HISTORY OF AIRLINE SERVICE AT CHATTANOOGA
Part One: 1920s-1940s
This is the first of a six part look back at the history of airline service at Chattanooga, Tennessee. Follow the link at the bottom of each page to continue to the next.
Interstate Airlines inaugurated service at Chattanooga on December 1, 1928 when their Fairchild monoplane "Miss Chattanooga" arrived from Atlanta and continued on to Nashville carrying 3 passengers and 143 pounds of mail. These flights took place at Chattanooga's first commercial airport, Marr Field, a 2,100 foot unpaved airstrip located between Dodson Avenue and the railroad just north of Glass Street.
Conditions at Marr Field were marginal at best and within two weeks of starting service, an Interstate Airlines plane was seriously damaged when it struck trees while attempting to depart the field. Luckily, the pilot was uninjured. Less than two weeks later, all passenger service at Chattanooga came to an abrupt halt following a second crash that claimed the lives of two pilots and two passengers. Marr Field's reputation as a substandard and potentially deadly airfield prompted the city to begin construction of a new airport on a large flat parcel several miles to the east.
Work on the new airfield began almost immediately and progressed rapidly as evidenced by this article from the September 25, 1929 edition of the Chattanooga Daily Times.
Construction of the airport suffered a setback in November 1929 when the site was inundated by floodwaters from South Chickamauga creek which spilled over the levees surrounding the field.
On July 3, 1930, Chattanooga formally opened its new airport, Lovell Field. Built on 216 acres, the airport featured a modern terminal and hangar facilities, a 3,300 foot unpaved main runway and 2,400 foot unpaved crosswind runway. The airport was named in honor of John Lovell, the chairman of Chattanooga's chamber of commerce aeronautics committee since 1919 who was largely responsible for the development of aviation in the city.
Eastern Air Lines began air mail service to Chattanooga on June 1, 1934 when the city was included as a stop on their Miami - Chicago route. This detail from their July 1, 1935 timetable, courtesy of Bjorn Larrson, shows one daily mail and express flight in each direction. Eastern began passenger service began on May 1, 1936 with daily Lockheed L-10 Electra flights along the same route. The first arrival was greeted by a crowd of over 250 people. This photo shows John Dale, Railway Express agent, Ernest Dennis, postmaster, Ben Lockett, superintendent of the railway mail service and John Lovell posing with the first Eastern Electra at Chattanooga as it was readied for the southbound trip to Atlanta. This initial service was short-lived and was temporarily suspended as Chattanooga's runways were lengthened and paved as part of a Works Progress Administration project.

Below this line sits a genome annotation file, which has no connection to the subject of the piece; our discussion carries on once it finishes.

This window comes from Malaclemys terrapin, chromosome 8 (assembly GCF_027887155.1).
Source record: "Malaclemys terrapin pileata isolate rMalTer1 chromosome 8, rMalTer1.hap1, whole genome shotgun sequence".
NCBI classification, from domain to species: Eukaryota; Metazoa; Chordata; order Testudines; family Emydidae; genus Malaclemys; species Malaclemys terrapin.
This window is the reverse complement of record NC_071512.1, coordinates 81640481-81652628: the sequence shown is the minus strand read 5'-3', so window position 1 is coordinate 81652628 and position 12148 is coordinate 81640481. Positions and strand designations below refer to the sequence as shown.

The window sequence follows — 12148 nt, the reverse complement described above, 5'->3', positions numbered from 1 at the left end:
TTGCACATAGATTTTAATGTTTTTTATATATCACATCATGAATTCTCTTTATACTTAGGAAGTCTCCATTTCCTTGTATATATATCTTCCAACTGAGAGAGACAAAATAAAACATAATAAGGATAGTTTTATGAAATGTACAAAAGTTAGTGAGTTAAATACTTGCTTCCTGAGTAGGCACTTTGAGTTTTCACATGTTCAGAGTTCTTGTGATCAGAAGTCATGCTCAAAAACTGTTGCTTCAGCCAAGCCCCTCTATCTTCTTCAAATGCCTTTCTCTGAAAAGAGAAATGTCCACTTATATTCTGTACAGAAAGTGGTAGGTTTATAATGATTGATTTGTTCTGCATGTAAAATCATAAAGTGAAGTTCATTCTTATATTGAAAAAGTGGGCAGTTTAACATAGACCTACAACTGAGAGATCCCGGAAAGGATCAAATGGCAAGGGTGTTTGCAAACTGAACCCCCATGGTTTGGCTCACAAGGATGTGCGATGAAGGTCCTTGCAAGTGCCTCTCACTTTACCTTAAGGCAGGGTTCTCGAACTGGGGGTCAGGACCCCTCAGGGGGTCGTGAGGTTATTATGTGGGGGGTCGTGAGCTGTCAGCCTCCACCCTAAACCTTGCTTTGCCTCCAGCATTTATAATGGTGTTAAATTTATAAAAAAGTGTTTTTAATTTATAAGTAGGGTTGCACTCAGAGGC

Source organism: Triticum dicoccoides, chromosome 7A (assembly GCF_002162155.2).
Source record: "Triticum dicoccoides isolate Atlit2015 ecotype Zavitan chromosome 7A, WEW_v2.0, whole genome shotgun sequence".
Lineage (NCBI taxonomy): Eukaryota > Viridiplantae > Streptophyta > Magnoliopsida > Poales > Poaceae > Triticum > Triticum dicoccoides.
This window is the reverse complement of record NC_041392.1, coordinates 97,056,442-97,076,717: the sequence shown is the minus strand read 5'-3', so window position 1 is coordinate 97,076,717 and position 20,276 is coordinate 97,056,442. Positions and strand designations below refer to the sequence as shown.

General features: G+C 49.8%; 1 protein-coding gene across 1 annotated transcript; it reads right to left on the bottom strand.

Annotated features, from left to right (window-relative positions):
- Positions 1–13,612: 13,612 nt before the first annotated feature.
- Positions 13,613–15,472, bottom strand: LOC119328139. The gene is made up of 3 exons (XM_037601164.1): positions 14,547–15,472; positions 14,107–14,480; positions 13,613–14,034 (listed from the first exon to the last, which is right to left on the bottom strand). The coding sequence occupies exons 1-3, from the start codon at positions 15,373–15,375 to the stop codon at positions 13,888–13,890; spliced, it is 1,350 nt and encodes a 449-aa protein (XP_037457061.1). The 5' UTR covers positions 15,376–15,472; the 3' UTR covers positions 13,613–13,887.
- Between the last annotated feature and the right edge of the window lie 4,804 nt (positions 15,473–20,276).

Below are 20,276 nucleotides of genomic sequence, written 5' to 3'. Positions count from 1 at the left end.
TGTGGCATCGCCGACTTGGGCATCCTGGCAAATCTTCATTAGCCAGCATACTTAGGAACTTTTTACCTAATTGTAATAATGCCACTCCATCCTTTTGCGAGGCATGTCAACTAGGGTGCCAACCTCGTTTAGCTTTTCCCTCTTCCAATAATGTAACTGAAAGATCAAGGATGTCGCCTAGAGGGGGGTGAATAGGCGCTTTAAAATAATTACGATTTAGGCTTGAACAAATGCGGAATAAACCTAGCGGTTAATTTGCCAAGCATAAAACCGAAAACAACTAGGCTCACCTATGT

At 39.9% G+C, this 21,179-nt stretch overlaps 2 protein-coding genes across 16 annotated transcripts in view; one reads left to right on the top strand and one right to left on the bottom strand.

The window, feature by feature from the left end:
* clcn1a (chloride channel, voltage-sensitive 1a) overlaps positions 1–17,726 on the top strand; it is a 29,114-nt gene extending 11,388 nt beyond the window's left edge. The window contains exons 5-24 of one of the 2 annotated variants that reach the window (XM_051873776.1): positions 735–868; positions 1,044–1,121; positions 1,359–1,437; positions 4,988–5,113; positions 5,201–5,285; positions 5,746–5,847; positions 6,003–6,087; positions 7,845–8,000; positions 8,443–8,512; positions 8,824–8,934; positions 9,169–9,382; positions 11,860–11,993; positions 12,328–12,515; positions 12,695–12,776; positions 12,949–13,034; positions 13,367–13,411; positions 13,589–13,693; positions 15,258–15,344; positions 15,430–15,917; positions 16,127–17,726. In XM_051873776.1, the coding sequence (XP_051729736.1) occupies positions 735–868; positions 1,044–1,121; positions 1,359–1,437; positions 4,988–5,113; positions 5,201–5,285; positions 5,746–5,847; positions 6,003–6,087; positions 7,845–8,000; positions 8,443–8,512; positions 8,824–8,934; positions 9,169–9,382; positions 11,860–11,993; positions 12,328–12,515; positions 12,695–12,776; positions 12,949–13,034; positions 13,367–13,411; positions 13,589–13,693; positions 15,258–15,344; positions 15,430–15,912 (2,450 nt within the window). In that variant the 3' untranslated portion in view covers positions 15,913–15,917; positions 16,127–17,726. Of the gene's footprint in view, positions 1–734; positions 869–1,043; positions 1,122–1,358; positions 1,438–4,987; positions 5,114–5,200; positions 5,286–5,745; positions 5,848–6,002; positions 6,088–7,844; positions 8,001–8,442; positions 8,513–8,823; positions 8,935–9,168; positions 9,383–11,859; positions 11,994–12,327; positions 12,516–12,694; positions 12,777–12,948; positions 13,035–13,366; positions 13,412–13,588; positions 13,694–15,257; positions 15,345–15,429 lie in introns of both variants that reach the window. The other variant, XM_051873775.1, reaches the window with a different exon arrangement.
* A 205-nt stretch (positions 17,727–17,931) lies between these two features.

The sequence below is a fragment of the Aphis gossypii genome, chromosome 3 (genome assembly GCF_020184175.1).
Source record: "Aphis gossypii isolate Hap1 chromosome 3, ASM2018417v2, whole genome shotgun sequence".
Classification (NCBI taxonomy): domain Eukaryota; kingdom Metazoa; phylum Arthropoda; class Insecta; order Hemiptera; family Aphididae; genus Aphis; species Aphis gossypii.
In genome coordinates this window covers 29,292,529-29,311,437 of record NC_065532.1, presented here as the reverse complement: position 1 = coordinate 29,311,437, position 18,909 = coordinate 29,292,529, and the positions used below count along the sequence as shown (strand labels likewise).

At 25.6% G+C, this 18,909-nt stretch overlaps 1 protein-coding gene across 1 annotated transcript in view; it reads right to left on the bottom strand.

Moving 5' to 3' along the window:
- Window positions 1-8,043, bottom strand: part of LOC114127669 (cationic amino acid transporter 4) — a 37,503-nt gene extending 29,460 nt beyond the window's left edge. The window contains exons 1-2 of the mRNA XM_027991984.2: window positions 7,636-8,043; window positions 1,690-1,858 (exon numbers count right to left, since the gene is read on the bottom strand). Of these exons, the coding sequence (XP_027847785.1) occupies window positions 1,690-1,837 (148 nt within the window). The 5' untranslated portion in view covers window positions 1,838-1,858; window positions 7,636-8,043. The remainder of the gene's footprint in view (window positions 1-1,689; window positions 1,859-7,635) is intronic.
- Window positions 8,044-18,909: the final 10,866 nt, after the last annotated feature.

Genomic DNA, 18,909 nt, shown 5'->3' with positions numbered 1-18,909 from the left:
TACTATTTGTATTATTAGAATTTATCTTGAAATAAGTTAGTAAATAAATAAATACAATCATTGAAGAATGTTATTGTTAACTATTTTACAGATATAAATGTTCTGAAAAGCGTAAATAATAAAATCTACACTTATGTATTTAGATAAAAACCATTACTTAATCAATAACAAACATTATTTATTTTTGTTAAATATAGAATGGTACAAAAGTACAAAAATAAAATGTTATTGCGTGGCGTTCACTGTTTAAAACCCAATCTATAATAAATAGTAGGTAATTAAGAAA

Lovell Field reopened in 1937 with paved runways and improved facilities. This December 7, 1937 photo shows the original 1930 terminal and hangar. Both of these structures remained until the construction of the current terminal in 1990-1992.
Pennsylvania Central Airlines inaugurated service at Chattanooga on February 15, 1941 when it opened a route between the steel industry centers of Pittsburgh and Birmingham. Despite the DC-3s used in their advertising, the initial flights were operated with older and smaller Boeing 247s. Service with the 21-seat DC-3s began on April 1, 1941.
These four photos are from the amazing Picnooga collection. The top right photo shows one of Pennsylvania Central's Boeing 247s which were operated at CHA from February 15 - March 31, 1941, so these were presumably all taken during those few weeks. Chattanooga's first hangar is pictured at top left and the bottom two photos show an Eastern Air Lines DC-3 on the rain soaked ramp. Notice the two gentleman checking the engine of the PCA 247 while the props are spinning. Yikes!
A fantastic photo of Eastern's DC-3 NC25648 (sn 2236) on the ramp at Chattanooga on June 10, 1941, courtesy of Picnooga. This was one of the few DC-3s that was not pressed into wartime service and it later flew with Mackey Airlines and North Central, among others. It was used as a skydiving aircraft in the 2000s and is reportedly now in China. Here's a photo of it in 2016.
Delta Air Lines began service to Lovell Field with 6 flights a day on July 1, 1947, the first day of Delta's fiscal year. Chattanooga was one of many stops on routes between the Midwest and Florida.